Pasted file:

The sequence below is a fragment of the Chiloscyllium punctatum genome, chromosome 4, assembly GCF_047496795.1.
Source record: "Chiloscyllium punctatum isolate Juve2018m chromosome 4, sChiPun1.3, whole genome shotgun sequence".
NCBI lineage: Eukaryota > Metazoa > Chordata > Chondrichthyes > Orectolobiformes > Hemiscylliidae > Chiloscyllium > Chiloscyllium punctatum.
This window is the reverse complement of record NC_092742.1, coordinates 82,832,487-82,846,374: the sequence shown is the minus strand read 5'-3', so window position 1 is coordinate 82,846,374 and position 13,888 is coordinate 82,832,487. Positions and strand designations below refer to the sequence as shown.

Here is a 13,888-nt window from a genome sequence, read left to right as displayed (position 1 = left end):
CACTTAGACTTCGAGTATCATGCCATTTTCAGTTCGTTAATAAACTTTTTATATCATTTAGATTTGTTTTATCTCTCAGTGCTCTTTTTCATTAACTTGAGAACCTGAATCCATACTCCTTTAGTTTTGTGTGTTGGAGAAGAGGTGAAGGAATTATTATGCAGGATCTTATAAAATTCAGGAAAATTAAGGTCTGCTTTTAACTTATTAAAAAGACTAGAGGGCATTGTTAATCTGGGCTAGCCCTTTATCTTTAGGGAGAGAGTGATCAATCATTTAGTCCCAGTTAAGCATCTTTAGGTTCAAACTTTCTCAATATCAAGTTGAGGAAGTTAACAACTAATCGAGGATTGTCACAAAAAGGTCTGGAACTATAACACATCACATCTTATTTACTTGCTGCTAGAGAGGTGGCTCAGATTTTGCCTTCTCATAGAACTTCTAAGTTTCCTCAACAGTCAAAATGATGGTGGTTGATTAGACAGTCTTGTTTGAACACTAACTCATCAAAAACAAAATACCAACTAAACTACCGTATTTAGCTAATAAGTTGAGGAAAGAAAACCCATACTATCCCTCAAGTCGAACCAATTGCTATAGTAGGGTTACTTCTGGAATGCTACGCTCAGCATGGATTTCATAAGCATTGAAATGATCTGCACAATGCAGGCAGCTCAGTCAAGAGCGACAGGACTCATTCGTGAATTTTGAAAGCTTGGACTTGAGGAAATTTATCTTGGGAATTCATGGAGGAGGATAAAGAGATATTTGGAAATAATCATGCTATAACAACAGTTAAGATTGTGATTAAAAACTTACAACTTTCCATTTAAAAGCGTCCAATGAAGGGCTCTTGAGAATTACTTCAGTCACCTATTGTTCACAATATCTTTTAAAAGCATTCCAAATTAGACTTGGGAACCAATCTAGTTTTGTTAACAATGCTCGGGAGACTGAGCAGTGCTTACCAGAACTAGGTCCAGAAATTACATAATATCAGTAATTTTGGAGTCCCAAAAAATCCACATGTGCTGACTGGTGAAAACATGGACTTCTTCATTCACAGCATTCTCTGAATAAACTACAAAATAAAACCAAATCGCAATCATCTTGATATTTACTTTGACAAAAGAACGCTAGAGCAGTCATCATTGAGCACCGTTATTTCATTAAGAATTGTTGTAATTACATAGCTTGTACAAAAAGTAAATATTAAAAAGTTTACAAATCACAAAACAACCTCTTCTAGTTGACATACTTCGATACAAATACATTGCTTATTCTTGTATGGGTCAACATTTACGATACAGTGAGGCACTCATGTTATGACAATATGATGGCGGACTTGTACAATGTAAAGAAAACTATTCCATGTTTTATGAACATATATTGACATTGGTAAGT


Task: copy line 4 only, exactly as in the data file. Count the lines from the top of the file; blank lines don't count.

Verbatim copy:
This window is the reverse complement of record NC_092742.1, coordinates 82,832,487-82,846,374: the sequence shown is the minus strand read 5'-3', so window position 1 is coordinate 82,846,374 and position 13,888 is coordinate 82,832,487. Positions and strand designations below refer to the sequence as shown.